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The key to assigning risk values in an IT security risk assessment

Security expert Michael Cobb offers pointers on how to assign risk values during a security risk assessment.

I know the importance of risks assessments, but my organization has a hard time assigning values to particular...

assets. While I recognize that this is a case-by-case basis, can you offer any general insight on how to assign value? Value on the basis of what?

There is a dual purpose of assigning risk values to IT assets within an organization. First, the values help determine which security controls are necessary and adequate to reduce the probability of loss or the impact of any loss to an acceptable level. Second, these levels help organizations achieve a reasonable balance between the cost and benefit of the safeguard as well as the sensitivity and value of the assets to be protected. Acceptable risk levels should be based on legal and regulatory compliance responsibilities as well as the business impact that would be experienced if certain risks are realized.

A quantitative risk assessment takes the cost of the potential loss of an asset (single loss expectancy, or SLE) and multiplies it by the probability that the loss will occur (annual rate of occurrence). The result is the annualized loss expectancy. An asset's SLE is not just the value of the asset, but the value of all the assets that would be affected by its loss. For example, the SLE of the CEO's laptop would include the value of the laptop itself, the data on it, the possible loss of reputation and the company's legal liabilities relating to any laws and regulations (e.g., data breach laws).

Intangible assets (e.g., reputation and legal liability) usually have a far higher value than physical resources -- compare the cost of a laptop versus a court case -- but there is a huge degree of subjectivity involved when assigning an actual figure to intangible assets. Risk assessments must estimate what monetary damage would occur if a threat should exploit a vulnerability and compromise an asset. This figure -- the impact -- has to include the cost of all the consequences of a security incident. For example, a fire in the server room would not only result in server replacement costs, but also lost business and a possible loss of reputation if business processes were disrupted for a long period of time.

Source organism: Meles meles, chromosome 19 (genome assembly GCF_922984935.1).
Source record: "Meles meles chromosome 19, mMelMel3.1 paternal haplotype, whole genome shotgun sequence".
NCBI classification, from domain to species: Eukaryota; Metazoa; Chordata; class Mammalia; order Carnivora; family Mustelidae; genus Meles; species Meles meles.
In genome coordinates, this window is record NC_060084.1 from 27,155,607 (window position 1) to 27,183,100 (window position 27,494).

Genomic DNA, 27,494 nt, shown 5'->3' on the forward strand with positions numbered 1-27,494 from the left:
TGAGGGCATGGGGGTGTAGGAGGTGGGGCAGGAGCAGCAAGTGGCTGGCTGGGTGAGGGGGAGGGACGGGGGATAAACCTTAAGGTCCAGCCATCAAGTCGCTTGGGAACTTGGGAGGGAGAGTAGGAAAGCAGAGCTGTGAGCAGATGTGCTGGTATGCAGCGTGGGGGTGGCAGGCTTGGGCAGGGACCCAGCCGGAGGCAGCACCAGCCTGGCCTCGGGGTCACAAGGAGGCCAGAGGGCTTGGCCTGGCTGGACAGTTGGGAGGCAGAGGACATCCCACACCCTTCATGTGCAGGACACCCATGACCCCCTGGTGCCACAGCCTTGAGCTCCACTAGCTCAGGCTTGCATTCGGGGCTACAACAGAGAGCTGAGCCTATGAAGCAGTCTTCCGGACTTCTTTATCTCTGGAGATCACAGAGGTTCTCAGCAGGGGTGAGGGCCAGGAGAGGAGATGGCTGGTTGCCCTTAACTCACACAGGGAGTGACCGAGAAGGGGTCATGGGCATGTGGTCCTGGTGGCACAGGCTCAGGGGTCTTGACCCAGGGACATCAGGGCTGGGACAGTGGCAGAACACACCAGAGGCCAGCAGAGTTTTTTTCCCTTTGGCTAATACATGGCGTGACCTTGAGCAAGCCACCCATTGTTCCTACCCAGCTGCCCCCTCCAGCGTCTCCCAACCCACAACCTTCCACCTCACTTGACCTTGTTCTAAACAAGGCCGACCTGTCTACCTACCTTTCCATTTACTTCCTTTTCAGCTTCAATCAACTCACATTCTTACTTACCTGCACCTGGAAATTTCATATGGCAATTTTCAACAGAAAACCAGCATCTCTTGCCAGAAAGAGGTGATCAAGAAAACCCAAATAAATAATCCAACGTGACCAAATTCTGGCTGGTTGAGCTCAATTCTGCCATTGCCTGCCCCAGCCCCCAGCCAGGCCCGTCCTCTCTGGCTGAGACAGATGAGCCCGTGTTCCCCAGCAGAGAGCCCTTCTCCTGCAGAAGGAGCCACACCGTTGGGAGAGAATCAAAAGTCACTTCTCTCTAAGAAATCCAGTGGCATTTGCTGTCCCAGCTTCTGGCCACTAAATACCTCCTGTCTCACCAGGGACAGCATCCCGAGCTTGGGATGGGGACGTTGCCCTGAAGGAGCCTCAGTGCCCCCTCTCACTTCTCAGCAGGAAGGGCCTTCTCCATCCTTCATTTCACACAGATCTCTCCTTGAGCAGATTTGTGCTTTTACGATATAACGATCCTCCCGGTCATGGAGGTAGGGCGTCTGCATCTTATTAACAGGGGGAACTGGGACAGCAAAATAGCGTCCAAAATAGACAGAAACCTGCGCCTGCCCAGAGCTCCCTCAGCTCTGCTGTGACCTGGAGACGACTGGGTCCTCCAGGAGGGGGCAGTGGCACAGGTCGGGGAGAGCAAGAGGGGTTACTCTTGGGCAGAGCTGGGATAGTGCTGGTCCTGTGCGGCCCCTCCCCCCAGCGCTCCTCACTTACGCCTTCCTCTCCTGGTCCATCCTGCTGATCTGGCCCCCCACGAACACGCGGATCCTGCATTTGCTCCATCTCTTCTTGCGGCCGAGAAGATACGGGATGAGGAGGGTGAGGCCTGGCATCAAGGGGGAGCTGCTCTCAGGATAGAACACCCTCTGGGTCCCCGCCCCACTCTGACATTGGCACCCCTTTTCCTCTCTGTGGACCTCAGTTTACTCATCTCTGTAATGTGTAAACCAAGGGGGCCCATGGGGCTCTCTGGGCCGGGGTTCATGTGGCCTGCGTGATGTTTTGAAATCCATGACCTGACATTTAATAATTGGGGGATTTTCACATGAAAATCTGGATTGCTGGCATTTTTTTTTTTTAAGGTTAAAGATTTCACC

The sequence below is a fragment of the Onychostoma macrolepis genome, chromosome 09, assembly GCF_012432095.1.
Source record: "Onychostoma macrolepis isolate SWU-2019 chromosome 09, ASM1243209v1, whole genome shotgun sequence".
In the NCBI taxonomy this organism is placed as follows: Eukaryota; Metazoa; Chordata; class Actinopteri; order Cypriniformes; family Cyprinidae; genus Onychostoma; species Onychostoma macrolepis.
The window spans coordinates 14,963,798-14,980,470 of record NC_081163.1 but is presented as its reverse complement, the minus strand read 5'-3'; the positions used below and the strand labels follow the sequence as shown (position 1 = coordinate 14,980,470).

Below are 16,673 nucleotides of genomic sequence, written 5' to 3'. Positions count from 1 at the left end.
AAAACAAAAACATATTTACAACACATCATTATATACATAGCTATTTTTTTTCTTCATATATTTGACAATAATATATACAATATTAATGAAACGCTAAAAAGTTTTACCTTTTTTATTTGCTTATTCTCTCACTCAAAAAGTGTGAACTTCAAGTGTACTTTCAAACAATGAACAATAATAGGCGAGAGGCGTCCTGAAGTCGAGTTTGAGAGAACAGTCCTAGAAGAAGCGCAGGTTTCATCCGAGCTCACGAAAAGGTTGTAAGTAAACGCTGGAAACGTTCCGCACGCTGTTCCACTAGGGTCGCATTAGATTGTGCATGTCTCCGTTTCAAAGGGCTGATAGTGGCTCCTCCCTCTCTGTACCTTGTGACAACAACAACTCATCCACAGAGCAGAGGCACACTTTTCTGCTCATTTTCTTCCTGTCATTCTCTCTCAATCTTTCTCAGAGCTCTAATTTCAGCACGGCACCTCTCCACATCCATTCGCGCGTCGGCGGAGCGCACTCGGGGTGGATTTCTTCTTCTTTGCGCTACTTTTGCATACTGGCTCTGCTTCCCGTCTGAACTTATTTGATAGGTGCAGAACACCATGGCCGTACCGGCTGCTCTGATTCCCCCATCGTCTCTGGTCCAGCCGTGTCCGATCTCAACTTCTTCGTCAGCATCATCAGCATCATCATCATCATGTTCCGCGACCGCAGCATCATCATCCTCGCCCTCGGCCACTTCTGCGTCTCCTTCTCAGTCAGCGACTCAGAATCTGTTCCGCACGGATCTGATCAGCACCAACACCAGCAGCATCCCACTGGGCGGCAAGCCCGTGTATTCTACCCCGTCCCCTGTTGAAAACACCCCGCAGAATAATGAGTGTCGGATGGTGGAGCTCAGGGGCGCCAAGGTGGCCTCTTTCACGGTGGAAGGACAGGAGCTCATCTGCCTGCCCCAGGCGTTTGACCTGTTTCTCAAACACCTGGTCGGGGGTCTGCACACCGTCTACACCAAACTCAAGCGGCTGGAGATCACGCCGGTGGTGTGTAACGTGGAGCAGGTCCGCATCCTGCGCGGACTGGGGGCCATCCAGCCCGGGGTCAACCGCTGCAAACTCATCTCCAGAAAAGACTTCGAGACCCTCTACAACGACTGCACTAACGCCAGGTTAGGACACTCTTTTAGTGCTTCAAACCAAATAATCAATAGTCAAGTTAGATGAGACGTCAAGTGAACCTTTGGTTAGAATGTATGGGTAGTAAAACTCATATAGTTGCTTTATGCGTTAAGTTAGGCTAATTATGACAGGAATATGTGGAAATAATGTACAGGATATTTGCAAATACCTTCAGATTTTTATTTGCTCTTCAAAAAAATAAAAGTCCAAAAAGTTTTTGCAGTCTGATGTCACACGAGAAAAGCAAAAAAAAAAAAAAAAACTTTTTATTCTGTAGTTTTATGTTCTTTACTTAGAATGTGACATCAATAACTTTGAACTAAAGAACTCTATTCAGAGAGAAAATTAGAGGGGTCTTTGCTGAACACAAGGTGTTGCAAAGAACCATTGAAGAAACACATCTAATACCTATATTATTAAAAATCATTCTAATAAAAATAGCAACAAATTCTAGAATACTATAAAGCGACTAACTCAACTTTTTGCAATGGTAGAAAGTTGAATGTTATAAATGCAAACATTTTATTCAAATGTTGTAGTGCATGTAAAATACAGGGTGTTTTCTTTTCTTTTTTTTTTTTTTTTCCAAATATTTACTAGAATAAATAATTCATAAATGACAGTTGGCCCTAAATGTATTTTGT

The task of discerning this figure requires the help of asset owners and senior management to estimate the total potential costs the loss or compromise of certain assets would have. Certain values -- such as the replacement cost of a server -- can be very accurate, but putting a figure on the potential loss of business to competitors is more subjective.

Sometimes it's easier to use a scale of impact (such as insignificant, minor, medium, high and catastrophic) rather than specific monetary values, with each impact level representing a monetary band. For example, depending on the size of the organization, an insignificant event could be $0 to $10,000 while catastrophic would be a dollar value that would force the company to either close or to go into administration. Assigning an impact level to assets rather than a specific dollar value is a lot easier yet still allows the prioritization of the risks likely to cause serious damage.

Assessing risk is not an exact science, so any methodology should be subject to ongoing review and improvement. However, having an understanding of risk levels and measuring the effectiveness of controls will lead to fewer and less-damaging security incidents. The reasons for each assigned risk rating should be documented to provide a record of the thinking that led to the rating. Such documentation will provide useful information in future risk assessments.

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This was last published in August 2014

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